Thursday 18 November 2021

Period Features

Our room with a view

Some days the fact that our dining room must do triple-duty as my office and the guest room rankles, and then Benedict Ambrose and I look at property websites. Well, to be honest, we mostly look at RightMove. And I am often heartened to see that there are flats for sale that cost less than ours would, if we sold it, and to discover that, as the years go on, we have more flats--and even semi-detached houses!--to choose from. 

Sometimes there are real surprises on the market, nice-looking homes that are so cheap, we give into the the temptation to have a look to see what is wrong with them. We went to such a home--or, to be precise, a rental flat the absentee landlady wants to sell--late this afternoon. 

In some ways, it was a wow. A double-upper built c. 1890, it has four bedrooms, beautiful windows (B.A. is a great connoisseur of windows), a large kitchen (which needs gutting), fireplaces, and a sitting room so large and so resplendent with period features, it truly serves to be called a drawing room. Wood underfoot---well, wood laminate. 

However, this gem--which needs work on the roof, the chimney breast and very likely the wiring--does not have a garden. And it does not have a view of something pretty. We have a garden. We have a view of something pretty. 

We also have neighbours whom we like. On the way back home, we discovered that one of them had put out our recycling bins again, even though he hurt his back earlier this week. We found him smoking a meditative cigarette near the scene of the charitable act, and B.A. accused him of wanting to get injured and sue us. Our neighbour laughed merrily and bantered back. 

When looking at the front of building our flats comprise, I am reminded of someone in one of the Oz books who explain that his people's design philosophy is to have homes that are very dull on the outside and dazzling on the inside.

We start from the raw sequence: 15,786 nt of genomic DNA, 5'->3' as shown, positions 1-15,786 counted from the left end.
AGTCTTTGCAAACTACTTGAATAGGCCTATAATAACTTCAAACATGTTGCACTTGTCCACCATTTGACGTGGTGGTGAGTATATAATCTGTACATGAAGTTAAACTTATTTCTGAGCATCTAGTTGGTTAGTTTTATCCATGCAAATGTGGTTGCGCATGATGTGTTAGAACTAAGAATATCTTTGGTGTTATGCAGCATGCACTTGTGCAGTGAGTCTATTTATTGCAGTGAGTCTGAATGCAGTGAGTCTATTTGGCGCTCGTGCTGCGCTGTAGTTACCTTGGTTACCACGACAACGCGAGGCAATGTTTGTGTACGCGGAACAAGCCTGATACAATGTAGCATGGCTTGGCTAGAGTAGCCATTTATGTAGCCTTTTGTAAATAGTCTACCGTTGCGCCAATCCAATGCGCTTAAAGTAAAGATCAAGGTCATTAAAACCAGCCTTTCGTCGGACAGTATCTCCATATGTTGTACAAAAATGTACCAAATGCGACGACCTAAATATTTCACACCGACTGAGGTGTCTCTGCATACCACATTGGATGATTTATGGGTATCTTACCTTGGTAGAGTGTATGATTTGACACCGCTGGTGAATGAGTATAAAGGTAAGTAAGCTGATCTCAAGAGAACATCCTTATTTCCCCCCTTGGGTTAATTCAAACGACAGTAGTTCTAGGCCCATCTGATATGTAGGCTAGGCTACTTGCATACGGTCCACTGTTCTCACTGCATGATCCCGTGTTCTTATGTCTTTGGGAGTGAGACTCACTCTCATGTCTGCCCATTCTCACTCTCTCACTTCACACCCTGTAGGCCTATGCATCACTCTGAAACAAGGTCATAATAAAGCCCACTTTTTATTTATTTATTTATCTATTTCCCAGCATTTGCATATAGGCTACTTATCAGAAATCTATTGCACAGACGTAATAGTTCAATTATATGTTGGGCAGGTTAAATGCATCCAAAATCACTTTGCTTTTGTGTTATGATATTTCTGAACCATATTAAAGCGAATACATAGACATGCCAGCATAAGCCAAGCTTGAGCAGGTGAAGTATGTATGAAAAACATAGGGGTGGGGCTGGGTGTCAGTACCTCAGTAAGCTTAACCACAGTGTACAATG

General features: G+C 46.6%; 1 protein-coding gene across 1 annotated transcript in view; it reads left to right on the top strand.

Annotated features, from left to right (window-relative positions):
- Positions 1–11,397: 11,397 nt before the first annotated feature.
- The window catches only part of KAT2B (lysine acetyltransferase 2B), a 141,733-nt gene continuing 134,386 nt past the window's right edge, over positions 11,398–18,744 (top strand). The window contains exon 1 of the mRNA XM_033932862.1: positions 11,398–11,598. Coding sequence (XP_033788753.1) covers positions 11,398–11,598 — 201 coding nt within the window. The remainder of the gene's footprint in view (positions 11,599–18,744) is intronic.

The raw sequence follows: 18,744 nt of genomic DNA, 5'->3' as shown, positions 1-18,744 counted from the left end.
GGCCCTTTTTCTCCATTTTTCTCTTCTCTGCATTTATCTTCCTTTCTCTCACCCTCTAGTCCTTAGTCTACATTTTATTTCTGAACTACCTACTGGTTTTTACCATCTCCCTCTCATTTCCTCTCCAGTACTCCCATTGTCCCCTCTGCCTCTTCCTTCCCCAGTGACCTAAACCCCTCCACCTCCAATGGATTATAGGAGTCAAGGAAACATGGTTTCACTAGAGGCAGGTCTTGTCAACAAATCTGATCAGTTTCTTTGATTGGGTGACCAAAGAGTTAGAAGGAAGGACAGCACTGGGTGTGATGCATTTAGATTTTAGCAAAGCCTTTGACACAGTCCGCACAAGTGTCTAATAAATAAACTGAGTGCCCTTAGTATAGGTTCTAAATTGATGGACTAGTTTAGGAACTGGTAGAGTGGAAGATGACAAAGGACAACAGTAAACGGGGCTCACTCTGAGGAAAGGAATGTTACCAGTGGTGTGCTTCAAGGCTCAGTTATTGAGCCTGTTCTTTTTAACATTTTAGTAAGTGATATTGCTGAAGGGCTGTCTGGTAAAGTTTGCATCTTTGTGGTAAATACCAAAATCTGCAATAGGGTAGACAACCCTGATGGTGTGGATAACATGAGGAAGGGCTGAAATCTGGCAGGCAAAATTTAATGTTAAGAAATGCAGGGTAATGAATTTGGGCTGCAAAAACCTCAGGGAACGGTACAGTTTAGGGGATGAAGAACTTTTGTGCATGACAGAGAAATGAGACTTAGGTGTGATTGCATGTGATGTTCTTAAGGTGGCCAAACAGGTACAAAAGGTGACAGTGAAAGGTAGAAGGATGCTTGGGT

"Outside? Who cares for the outside of anything?" asked the Chief. "We Horners don't live on the outside of our homes; we live inside. Many people are like those stupid Hoppers, who love to make an outside show. I suppose you strangers thought their city more beautiful than ours, because you judged from appearances and they have handsome marble houses and marble streets; but if you entered one of their stiff dwellings you would find it bare and uncomfortable, as all their show is on the outside. They have an idea that what is not seen by others is not important, but with us the rooms we live in are our chief delight and care, and we pay no attention to outside show."

I am not entirely convinced, but it is worth thinking about. If I could make our flat as much like a New Town dwelling on the inside as I could, I might even consider it a candidate for our "forever (earthly) home." However, we are hospitable people, and although we do not need four bedrooms, we would like more room for guests. 

Wherever we go, though, we must have either a private garden or, like New Town folk, a key to semi-private one. At very least, I must have a south-facing balcony on which to put my veggie trug.  

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